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    • V_Core is the derived regulated supply voltage for the CPU Core
    • 12V is the 12 Volt rail from the PSU to the motherboard from which several on-board supplies are derived. The 12V rail is very important for GPU cards and the like. It is a high current rail and needs plenty of oomph.
    • AVcc is the Analogue Vcc rail ie, the 3.3 volt rail for the CPU sub system and associated components, it too needs plenty of oomph (current drive), but not as much as the 12volt rail.



    These supplies are shown in Speedfan to allow you to monitor them against Spec, especially if you have an overclocked system. As noted earlier the rails as measured are slightly low, but still within spec and unless you are having problems with the system, they will be fine at those voltages.

    Speedfan can be of use if you are seeing heat related issues, lockups or crashes as it can be configured to write temperature, fan rpms and voltages to a log file so you can trace any over temp conditions. You can also adjust the speed of the cooling fans (hence the name!) in relation to the sensed temperature, but I personally think this is a dangerous thing to do and leave that to the BIOS.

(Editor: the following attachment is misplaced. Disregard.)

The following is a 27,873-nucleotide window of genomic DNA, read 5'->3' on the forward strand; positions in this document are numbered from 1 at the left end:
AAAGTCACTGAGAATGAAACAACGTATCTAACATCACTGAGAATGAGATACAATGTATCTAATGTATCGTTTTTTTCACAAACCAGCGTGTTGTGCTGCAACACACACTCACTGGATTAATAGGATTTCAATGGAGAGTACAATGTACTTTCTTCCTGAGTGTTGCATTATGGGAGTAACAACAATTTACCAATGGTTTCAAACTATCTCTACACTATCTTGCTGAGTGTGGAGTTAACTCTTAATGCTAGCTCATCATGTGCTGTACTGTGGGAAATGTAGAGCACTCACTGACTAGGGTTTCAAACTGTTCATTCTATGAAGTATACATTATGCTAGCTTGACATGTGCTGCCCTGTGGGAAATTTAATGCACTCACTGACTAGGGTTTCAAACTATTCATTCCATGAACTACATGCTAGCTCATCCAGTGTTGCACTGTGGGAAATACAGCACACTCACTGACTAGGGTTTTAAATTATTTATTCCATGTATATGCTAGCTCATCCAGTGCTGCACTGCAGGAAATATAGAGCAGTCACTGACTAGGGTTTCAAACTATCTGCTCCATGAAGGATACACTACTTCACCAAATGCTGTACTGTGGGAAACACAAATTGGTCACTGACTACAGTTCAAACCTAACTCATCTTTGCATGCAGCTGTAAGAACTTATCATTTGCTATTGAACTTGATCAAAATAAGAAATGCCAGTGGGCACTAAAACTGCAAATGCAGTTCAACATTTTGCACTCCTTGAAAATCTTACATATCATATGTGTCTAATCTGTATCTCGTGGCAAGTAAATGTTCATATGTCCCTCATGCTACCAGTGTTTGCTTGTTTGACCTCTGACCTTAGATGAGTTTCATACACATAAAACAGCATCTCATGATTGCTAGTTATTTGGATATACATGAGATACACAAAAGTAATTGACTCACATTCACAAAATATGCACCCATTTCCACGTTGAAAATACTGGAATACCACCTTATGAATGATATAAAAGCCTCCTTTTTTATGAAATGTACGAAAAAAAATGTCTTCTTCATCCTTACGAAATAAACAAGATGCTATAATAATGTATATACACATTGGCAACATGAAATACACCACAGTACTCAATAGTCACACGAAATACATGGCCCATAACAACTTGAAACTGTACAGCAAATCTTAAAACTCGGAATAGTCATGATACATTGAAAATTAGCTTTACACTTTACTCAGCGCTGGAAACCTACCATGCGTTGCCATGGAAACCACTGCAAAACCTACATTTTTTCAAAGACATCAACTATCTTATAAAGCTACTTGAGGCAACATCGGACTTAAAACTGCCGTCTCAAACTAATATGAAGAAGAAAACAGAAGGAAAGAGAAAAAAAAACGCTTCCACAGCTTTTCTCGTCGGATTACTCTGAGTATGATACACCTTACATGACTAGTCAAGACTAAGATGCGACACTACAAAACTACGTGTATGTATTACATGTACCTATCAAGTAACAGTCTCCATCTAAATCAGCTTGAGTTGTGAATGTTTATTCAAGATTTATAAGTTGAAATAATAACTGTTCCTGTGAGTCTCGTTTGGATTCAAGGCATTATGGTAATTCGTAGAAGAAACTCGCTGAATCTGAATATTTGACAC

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    Bronze Lounger DrWho's Avatar
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    Basic 5v and 12v are supplied by the main power supply in the back corner of the computer case,
    While on the motherboard are several regulators that break down the 5v to lower voltages for the various processor chips on your motherboard and video card that require lesser voltages. Even some ram chips require less than 5volts.

    That VCore is the voltage required by the actual CORE of your CPU chip. Eh?

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    Quote Originally Posted by DrWho View Post
    That VCore is the voltage required by the actual CORE of your CPU chip. Eh?
    http://download.intel.com/design/pro...hts/318732.pdf Page 17 and 18.

    Unfortunately for this discussion, Intel confusingly call this Vcc on p17 and Core Vcc on p18 - which reflects CLiNT's comment about Vcc. I've seen several definitions of Vcc before and it sometimes depends on what diffusion technology one is working with. It doesn't help in this case that Speedfan lists an AVcc, which being around 3.3volts is (unsurprisingly) the 3.3 Vcc rail.

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    Silver Lounger Banyarola's Avatar
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    Thanks guys...
    Your info helped a lot...
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    Bronze Lounger DrWho's Avatar
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    It's a jungle in there!
    And just when you think you have all the answers, some jerkwad comes along and changes the questions.
    Experience is truly the best teacher.

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    Silver Lounger Banyarola's Avatar
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    Oh don't I know it...
    You get one thing understood and then it's obsolete and a new thing comes out...